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January 20, 2013 8:47 pm
The dame with the goat’s foot is, among other things, Paula Rego herself – the great storyteller who combines grace with ugliness, grandeur with squalor, mystery with depictions of the banality of evil. Rego is 77, and although she has returned before to sources from her native Portugal, this new series of work represents a particular looking back to layers of Portuguese myth and history: six large pastels, smaller drawings and hand-coloured etchings take inspiration from a medieval fairy story, A Dama Pé-de-Cabra, recounted by 19th-century chronicler and folklorist Alexandre Herculano.
Herculano is darker than the brothers Grimm, and Rego is entering a new late phase which, far from exhibiting the simplification or abstraction seen in many works of old age, is dense, defiantly narrative, impassioned. The cast surrounding the doomed, cleft-footed princess includes the figures of Rego’s mental landscape – grotesque, tormented infants, dolls and puppets caught between malevolence and vulnerability, animals fierce yet pathetic as stuffed toys, as well as allegorical representations such as “Avarice” – but here these are manoeuvred into crowded groups which show her to be a master of increasingly complex composition. Games of scale – the huge deformed baby versus small, inept adults; the giant wolf curled up on a tea table – and incongruity (a shimmering Pierrot embracing a sculpted nude on a plinth; a dog climbing a theatre curtain while a family of shrieking mother, father collapsed in an armchair, children run amok, tip off the stage) all emphasise chaos, desperation, humiliation.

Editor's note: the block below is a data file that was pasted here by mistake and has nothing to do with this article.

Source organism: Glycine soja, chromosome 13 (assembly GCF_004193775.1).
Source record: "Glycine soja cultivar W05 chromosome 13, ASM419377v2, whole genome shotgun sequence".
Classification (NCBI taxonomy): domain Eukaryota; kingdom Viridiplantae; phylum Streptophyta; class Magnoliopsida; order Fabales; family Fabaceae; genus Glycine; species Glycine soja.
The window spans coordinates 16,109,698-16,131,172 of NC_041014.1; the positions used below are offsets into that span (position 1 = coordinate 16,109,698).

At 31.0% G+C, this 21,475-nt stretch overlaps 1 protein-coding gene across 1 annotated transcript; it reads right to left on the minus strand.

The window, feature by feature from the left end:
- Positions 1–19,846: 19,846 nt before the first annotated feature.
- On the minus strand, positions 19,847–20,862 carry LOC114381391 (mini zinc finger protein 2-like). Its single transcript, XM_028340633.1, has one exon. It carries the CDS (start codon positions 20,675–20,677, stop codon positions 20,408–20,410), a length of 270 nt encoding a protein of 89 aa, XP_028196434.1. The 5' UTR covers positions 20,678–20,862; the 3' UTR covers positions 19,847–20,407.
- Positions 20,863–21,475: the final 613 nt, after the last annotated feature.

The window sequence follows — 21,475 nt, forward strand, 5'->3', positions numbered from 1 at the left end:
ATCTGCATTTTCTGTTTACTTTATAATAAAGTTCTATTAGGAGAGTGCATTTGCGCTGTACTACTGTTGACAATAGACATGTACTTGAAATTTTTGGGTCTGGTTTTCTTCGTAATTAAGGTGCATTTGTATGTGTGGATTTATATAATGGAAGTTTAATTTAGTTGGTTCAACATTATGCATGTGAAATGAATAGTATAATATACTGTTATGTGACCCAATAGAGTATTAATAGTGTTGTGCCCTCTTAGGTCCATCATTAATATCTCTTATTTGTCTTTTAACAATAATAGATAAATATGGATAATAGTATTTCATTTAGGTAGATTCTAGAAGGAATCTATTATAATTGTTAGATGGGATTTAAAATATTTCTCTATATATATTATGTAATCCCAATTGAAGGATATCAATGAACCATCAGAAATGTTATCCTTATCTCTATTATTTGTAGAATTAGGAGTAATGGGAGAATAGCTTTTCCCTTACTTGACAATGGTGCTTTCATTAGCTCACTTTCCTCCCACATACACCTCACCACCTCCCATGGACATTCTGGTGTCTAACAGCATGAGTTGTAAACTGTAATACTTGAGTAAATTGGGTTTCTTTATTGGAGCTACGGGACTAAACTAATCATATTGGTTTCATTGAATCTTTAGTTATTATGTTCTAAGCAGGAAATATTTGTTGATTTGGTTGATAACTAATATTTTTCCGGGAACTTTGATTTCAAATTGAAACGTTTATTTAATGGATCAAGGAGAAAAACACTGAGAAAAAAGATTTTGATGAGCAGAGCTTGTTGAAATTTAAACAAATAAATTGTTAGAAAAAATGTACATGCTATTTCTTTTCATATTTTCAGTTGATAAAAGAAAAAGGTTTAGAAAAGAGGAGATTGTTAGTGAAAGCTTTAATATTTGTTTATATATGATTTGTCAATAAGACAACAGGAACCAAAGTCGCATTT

The other development here is colour – dominated by deep crimsons, emeralds and gold, Rego’s palette is more sumptuous than previously, and is set off by strong black outlines that make the deep hues glow. An accompanying display of sculptural maquettes, called “The Playground” reinforces the theatrical nature of Rego’s entire endeavour: magnificent, psychologically arresting, original.
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